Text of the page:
This is a tough time of year for many Coloradans. Our summer skies are filled with flashes of lightning; a gorgeous sight from a distance, but dry lightning can play havoc when the vegetation is dry. Over the past few days more than 500 homes and a number of businesses have been destroyed here. One of the most devastating fires was in the Black Forest, a hilly, tree-filled area just north of Colorado Springs. At the time of this writing, the fire is still burning, only half controlled.
Over the next few months, I’ll be monitoring the news from there very closely. Many of these homes are in subdivisions controlled by a Homeowners Association. In recent years, storm and fire devastated HOAs have been completely unreasonable with homeowners who are trying desperately to rebuild. There are cases in Florida where homeowners have been slammed with fines because the tarps used to cover damaged roofs were not of a uniform blue color. No kidding! And in New Mexico, a homeowner was sued because he was living in a small trailer while trying to rebuild his burned-out home.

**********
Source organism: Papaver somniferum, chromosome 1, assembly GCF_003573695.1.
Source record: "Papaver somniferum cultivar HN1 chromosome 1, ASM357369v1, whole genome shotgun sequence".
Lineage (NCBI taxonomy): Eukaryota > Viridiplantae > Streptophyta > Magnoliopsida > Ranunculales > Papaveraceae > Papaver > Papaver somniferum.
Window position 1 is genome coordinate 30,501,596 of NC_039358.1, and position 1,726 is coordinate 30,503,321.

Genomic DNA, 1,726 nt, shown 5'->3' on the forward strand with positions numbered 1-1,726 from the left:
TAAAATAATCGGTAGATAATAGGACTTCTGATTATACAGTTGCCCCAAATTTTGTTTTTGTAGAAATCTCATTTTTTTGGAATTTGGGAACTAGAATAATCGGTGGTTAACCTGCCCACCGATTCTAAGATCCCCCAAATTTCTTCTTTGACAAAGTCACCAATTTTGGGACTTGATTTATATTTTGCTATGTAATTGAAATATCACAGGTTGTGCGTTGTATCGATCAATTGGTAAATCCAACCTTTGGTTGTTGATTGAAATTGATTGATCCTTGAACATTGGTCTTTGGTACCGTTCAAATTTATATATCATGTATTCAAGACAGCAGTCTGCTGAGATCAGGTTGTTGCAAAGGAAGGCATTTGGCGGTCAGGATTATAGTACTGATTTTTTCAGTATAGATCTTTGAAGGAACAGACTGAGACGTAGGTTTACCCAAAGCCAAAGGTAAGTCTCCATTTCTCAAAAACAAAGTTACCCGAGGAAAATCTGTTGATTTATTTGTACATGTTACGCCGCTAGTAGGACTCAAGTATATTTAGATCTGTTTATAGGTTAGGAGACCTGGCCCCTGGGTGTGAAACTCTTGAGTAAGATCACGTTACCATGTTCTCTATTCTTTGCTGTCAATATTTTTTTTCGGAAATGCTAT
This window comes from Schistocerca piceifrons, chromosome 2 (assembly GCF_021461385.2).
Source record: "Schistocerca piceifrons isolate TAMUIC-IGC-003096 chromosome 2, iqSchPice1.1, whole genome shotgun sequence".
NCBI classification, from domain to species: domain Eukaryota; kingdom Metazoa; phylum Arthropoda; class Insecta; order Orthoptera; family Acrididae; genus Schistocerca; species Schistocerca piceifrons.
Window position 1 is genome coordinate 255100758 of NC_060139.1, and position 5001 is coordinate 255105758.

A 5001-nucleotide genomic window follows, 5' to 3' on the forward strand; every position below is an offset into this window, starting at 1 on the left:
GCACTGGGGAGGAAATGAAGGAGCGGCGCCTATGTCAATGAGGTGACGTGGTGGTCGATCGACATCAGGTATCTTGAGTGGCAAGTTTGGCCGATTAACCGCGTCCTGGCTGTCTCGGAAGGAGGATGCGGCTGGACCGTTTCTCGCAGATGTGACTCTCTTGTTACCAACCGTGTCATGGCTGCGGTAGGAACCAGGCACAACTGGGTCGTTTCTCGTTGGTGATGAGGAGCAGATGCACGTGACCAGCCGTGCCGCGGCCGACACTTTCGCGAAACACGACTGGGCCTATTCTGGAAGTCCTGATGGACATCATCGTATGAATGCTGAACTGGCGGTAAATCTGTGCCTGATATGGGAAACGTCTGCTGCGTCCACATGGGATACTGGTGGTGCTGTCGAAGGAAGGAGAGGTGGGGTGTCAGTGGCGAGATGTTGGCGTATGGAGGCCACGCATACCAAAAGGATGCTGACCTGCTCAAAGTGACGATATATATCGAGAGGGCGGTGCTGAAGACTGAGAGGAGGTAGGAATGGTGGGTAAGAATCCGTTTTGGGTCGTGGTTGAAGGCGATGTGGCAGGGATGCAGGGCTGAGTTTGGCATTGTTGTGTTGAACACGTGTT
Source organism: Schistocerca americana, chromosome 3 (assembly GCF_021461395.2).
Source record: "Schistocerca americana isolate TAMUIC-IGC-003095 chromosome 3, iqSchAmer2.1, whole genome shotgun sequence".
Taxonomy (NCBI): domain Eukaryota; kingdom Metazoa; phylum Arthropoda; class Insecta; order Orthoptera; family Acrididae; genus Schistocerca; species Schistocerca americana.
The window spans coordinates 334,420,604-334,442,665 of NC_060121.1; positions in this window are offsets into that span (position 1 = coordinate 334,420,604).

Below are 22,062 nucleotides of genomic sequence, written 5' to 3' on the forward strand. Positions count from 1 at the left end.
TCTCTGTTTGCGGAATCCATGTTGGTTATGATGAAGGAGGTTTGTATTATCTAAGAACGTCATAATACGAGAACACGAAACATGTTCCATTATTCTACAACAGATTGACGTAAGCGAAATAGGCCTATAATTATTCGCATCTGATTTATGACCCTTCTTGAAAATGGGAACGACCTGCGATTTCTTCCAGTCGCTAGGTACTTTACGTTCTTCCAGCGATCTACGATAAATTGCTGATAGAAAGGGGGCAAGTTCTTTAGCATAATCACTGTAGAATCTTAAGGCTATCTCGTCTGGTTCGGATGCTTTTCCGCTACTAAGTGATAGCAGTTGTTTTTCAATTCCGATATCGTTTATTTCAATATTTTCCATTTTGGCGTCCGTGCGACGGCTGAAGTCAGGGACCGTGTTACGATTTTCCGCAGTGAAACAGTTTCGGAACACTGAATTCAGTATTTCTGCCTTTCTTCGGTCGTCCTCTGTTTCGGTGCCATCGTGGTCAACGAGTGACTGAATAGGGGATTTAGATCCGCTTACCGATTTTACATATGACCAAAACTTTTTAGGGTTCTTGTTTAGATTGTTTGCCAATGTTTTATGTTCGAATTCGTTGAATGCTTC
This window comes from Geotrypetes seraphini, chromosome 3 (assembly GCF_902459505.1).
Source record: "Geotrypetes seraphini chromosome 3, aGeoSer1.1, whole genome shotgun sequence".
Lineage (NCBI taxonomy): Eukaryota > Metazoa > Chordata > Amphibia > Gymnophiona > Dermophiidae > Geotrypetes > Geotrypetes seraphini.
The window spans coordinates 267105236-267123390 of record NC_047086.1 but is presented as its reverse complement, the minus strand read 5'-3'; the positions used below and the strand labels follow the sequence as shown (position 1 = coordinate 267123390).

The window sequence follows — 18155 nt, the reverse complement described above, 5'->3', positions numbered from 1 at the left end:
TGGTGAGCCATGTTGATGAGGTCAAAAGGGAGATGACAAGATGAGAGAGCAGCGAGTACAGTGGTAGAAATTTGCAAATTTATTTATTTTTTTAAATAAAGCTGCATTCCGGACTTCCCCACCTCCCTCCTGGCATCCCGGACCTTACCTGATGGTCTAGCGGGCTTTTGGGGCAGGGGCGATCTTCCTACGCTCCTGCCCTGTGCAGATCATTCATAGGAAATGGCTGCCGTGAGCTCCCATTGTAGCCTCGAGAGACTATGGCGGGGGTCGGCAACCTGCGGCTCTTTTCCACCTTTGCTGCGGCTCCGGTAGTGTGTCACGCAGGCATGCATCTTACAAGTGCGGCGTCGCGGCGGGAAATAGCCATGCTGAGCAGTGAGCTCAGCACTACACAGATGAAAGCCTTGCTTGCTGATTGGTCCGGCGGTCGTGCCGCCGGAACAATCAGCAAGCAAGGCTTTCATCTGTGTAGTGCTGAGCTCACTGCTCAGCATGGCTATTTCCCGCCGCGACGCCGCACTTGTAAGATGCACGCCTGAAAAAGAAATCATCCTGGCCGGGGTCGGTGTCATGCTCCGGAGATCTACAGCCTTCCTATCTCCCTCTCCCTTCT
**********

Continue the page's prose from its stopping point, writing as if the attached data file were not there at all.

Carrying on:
From a Constitutional standpoint Homeowners Associations are fundamentally flawed. They have nothing to do with democracy, and everything to do with fascist minority control over the majority. And when Nature, herself, demands that neighbors cooperate to recover from disaster, Homeowners Associations often go to extremes to make sure cooperation is impossible.
In my heart I hope that Colorado residents work together to recover from this nightmare of flames and ash. In my mind, I know I’ll be doing stories on those who are doing their best to increase the emotional and financial damage to their fellow neighbors.